Rice answered questions Tuesday from Republican Sens. John McCain, Lindsey Graham and Kelly Ayotte about her much-maligned explanations about the cause of the September attack in Libya.(Photo: Bebeto Matthews, AP)
WASHINGTON -- Senate Democrats rallied to U.N. Ambassador Susan
Rice's defense as Republicans said they were even more troubled by her
account of the deadly attack on the U.S. Consulate in Benghazi, Libya,
and signaled they would try to scuttle her nomination if President
Barack Obama tapped her as the next secretary of state.
personal attacks against Ambassador Rice by certain Republican senators
have been outrageous and utterly unmoored from facts and reality," said
Senate Majority Leader Harry Reid, D-Nev., who called the criticism
unfathomable in light of disclosures from the intelligence community.
congressional Democrats and the Obama administration delivered a
full-throated defense of the possible diplomatic nominee, Rice was
meeting Wednesday with Republican Sens. Susan Collins of Maine and Bob
Corker of Tennessee. Corker is next in line for the top GOP spot on the
Senate Foreign Relations Committee.
"We'll see and we're going to
sit down and talk to her," Corker told The Associated Press. "She always
delivers the party line, the company line, whatever the talking points
are. I think most of us hold the secretary of state and secretary of
treasury to a whole different level. We understand that they're going to
support the administration, but we also want to know that they are
independent enough, when administration is off-base, that they are
putting pressure. I think that's what worries me most about Rice."
answered questions Tuesday from Sens. John McCain, Lindsey Graham and
Kelly Ayotte about her much-maligned explanations about the cause of the
September attack in Libya that killed Ambassador Chris Stevens and
three other Americans.
At the hour-plus, closed-door session, Rice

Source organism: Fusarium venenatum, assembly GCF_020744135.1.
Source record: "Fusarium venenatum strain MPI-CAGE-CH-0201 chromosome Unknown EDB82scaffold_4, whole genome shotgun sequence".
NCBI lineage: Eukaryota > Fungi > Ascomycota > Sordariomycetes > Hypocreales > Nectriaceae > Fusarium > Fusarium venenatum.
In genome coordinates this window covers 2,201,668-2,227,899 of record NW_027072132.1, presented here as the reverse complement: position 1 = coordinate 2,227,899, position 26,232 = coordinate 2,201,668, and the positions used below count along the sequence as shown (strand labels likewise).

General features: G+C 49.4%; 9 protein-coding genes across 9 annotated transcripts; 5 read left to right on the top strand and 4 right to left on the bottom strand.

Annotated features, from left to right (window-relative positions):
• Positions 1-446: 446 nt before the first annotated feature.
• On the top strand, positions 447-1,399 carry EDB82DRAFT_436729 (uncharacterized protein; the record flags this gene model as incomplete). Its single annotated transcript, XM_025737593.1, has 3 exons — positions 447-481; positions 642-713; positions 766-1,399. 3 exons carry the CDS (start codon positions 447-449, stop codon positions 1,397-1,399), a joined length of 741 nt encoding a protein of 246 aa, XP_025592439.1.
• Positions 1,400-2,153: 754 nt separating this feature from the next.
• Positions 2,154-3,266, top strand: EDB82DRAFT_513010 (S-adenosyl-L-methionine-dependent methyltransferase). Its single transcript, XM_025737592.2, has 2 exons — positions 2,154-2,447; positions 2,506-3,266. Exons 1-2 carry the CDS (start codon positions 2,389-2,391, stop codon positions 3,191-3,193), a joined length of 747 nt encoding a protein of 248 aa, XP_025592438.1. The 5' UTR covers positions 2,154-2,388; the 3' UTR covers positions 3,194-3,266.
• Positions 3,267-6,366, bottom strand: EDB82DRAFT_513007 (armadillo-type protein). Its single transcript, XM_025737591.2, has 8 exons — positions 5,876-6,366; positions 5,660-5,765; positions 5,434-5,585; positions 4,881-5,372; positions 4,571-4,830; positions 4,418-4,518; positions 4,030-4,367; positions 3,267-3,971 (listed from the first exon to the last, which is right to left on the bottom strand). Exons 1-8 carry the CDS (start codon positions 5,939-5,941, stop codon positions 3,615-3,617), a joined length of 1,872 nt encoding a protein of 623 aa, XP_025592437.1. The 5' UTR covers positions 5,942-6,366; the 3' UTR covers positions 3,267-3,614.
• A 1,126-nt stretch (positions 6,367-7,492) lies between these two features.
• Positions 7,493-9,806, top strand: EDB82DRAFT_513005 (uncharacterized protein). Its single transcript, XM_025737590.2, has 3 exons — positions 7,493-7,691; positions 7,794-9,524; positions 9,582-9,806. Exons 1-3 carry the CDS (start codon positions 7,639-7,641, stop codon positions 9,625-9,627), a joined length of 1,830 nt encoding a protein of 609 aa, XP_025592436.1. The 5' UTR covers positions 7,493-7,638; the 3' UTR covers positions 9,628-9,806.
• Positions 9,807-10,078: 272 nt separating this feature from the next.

conceded that her initial account - that a spontaneous demonstration
over an anti-Muslim video triggered the attack - was wrong, but she
insisted she had not been trying to mislead the American people when she
made her comments five days later.
"The talking points provided
by the intelligence community, and the initial assessment upon which
they were based, were incorrect in a key respect: There was no protest
or demonstration in Benghazi," Rice said in a statement after the
meeting. "While we certainly wish that we had had perfect information
just days after the terrorist attack, as is often the case the
intelligence assessment has evolved."
She was joined in the meeting by Acting CIA Director Michael Morell.
requested the meeting with the three senators - her most outspoken
critics - but she failed to mollify them and they indicated they would
try to block her nomination.
"We are significantly troubled by
many of the answers that we got and some that we didn't get concerning
evidence that was leading up to the attack on the consulate," McCain
told reporters after a session with Rice that he described as candid.
Graham, "Bottom line, I'm more disturbed now than I was before that 16
Sept. explanation." He said in a later interview that Rice went "far
beyond the flawed talking points" and should be held accountable.
more troubled today," said Ayotte, who argued that it was clear in the
days after the attack that it was terrorism and not a spontaneous
Rice's unusual visit to Capitol Hill - typically
only nominees meet privately with lawmakers - reflects the Obama
administration's campaign for the current front-runner to replace
Secretary of State Hillary Rodham Clinton against some strenuous GOP
The White House remained defiant in its support for
Rice, arguing that she was relying on an assessment from the
intelligence community and had no responsibility in compiling the
information on the cause of the attack. It dismissed what it
characterized as a fixation on her national television appearances five
days after the raid.
"The focus on, some might say, obsession on
comments made on Sunday shows seems to me, and to many, to be
misplaced," Obama spokesman Jay Carney told reporters at a White House
House Democrats, including female members of the
Congressional Black Caucus, have suggested that the GOP opposition to
Rice is sexist and racist. Senate Democrats, who will increase their
advantage to 55-45 in the next Congress, said Rice could win
confirmation if Republicans recognize the unfairness of penalizing her
for the intelligence community's talking points.
Services Committee Chairman Carl Levin, D-Mich., told reporters "it is
so unfair to hold her responsible for something that she didn't produce
and which the intelligence community has specifically stood by."
a statement late Tuesday, McCain, Graham and Ayotte said Morell told
them the FBI had removed references to al-Qaida in the talking points to
prevent compromising ongoing investigations. Later in the day, the
three senators said the CIA contacted them to say Morell misspoke and
the CIA had deleted the references.